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CFI ratings at ATP

johnpeace

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I'm going strong on commercial multi/single right now and expect to be done by Christmas. My goal is to be teaching as soon as possible at the small, pt61 school I am training at. I already work there as a dispatcher/scheduler/office staff.

They've never really trained a CFI. All the instructors are fairly inexperienced. It looks to me like my CFI ratings will take forever if I try to do them there. Work, homelife (wife & 2 yr old) are other distractions from study too.

I've talked to the folks at ATP or ALL ATPs or whatever it's called. They're pretty confident that if I come do the work and have the prerequisites out of the way, they can finish me up in 2 weeks. 2 hard, intense, eat/sleep/breathe training weeks...but 2 weeks nonetheless.

That sounds wonderful. Are there disadvantages? Is ATP looked down on from within the industry? Any truth to the term 'rating mill' I have heard tossed around?
 

chignutsak

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They will pass on the knowledge you need to get through your checkride. That's about all you can reasonably expect in two weeks. Anything else learned is up to you:) That's no knock on their instructors. They do what they say they will do, in an efficient manner. However, there's really no substitute to doing it gradually, under the wing of a highly experienced and tough CFI. Good luck in whatever you do.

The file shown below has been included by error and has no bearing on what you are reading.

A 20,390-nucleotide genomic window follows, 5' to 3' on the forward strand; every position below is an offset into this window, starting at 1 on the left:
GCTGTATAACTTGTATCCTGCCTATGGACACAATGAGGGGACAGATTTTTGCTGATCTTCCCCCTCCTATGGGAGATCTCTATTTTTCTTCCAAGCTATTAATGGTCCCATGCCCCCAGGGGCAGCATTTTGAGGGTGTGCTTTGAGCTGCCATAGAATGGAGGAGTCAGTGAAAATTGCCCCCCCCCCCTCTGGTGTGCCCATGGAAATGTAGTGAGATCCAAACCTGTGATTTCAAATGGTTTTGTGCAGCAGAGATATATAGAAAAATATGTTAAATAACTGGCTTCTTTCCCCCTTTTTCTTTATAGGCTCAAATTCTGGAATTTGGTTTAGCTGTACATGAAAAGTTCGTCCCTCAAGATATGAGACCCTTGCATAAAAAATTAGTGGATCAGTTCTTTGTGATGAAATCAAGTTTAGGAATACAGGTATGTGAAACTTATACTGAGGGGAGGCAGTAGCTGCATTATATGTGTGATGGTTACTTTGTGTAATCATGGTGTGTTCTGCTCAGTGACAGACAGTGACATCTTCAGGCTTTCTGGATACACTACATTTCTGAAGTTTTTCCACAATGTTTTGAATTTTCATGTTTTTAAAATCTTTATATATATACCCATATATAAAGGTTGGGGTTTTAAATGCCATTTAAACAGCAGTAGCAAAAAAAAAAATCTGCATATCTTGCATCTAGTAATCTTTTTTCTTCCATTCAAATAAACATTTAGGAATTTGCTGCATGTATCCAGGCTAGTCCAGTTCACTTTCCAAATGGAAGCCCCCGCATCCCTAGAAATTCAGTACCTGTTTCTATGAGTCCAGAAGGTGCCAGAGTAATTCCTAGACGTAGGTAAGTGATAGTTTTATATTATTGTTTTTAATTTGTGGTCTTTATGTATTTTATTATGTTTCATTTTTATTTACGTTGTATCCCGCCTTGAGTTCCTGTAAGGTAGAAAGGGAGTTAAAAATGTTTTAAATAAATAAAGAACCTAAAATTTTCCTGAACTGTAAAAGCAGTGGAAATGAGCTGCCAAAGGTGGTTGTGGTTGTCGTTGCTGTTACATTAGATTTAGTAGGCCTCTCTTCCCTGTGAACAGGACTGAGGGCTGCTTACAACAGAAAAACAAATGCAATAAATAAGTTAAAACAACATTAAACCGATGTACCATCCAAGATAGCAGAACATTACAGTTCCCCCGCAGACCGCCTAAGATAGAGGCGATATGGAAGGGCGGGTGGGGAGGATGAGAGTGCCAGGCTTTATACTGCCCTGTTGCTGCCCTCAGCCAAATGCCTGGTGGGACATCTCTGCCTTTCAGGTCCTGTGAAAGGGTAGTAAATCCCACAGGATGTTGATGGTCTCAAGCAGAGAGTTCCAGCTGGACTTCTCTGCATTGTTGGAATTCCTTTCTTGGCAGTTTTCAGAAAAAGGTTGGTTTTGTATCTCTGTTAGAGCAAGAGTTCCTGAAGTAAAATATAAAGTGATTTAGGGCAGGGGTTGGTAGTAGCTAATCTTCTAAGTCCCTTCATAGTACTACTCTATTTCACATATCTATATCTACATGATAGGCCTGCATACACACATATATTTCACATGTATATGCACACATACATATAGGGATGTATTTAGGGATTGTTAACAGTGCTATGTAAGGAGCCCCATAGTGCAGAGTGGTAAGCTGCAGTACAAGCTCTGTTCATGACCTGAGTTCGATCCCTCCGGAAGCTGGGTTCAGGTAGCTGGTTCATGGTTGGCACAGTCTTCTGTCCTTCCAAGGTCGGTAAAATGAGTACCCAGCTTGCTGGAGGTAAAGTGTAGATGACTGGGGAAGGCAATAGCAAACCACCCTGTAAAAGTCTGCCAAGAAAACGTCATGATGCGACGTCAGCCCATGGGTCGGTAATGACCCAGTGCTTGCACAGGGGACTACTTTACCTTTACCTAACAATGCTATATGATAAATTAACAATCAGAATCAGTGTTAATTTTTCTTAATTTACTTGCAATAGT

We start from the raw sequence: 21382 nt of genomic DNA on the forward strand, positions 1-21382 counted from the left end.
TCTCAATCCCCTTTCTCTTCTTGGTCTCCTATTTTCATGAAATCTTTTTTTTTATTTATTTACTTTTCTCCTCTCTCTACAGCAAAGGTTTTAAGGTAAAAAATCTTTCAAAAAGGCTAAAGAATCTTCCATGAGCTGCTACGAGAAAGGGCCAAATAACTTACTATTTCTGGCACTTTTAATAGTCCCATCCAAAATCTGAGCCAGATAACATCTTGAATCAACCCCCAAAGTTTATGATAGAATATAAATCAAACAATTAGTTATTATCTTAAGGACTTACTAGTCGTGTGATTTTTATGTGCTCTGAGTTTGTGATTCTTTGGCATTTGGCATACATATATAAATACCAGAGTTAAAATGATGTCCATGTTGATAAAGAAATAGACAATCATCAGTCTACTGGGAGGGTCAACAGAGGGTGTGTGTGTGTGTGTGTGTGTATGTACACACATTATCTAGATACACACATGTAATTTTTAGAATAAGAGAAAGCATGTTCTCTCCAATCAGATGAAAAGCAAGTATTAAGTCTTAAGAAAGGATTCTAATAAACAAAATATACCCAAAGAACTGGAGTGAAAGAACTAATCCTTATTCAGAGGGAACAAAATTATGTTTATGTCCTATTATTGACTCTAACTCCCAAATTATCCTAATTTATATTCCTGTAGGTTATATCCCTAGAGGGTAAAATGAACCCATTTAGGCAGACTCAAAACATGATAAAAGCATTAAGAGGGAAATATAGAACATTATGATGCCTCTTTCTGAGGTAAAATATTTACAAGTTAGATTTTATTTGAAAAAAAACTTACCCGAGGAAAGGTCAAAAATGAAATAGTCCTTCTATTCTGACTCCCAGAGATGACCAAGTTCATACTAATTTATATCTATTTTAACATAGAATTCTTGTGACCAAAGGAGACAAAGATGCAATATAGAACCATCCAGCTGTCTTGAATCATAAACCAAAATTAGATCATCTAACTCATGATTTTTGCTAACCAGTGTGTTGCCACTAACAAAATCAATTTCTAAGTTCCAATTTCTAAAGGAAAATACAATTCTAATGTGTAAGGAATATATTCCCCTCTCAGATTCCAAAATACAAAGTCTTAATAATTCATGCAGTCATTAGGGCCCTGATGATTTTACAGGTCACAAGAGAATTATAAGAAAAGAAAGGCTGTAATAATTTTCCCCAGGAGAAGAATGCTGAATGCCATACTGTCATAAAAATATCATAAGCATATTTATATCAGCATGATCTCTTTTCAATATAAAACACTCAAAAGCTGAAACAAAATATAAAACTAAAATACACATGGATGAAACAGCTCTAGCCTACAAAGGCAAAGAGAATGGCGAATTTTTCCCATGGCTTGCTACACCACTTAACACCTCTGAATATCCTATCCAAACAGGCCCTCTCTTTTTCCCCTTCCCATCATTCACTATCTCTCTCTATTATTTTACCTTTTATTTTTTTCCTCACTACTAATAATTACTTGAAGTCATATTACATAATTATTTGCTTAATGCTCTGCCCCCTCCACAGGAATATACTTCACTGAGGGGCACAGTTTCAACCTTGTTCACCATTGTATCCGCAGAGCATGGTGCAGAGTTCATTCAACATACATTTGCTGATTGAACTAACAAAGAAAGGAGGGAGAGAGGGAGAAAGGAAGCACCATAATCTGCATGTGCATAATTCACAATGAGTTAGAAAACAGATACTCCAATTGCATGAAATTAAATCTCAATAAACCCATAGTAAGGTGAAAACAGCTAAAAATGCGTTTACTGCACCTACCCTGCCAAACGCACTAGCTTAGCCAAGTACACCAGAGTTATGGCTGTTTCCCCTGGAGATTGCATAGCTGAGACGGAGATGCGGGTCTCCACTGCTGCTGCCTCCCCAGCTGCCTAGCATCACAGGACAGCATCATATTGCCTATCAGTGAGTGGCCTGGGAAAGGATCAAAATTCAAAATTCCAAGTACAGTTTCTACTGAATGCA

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johnpeace

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However, there's really no substitute to doing it gradually, under the wing of a highly experienced and tough CFI.

OK, I kind of feel like I've spent the last year doing this. All throughout each phase of my training, I have been thinking of it as, 'how would I do this differently if I were the instructor, rather than the student'.

I have a hard time even seeing ATP as 'hurrying through' given the amount of time I have spent training to get to this point: all the hours of helping people with oral prep, sitting around the school arguing about FARs, participating in discussions here, etc.

I guess I haven't seen a plan for progression from COMM to CFI at my school...so it's sort of an unknown. Where, at ATP, I know that I'll train intensely and in a very focussed way toward the CFI checkrides. That seems like an advantage to me.
 

chignutsak

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I meant that it may be better for you to learn under the wing of a DIFFERENT highly experienced and tough CFI. Find someone who has a rep for teaching CFI's.
 

NYCPilot

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It doesn't really matter where you go to get the CFI. As long as YOU know the material, you will be fine. A lot of these places get you the rating in the time alloted, but may not cover everything. The examiners may be more lenient too. If you want to feel like you earned it, maybe do it with an FAA examiner. Some flight schools will only hire you if you've done at least one instructor rating this way.

My opinion is that you don't necessarily need to do it through an FAA guy to be a good instructor. You'll learn to fly and be more confident with your knowledge AFTER you start instructing. Don't expect to be a great CFI at your checkride.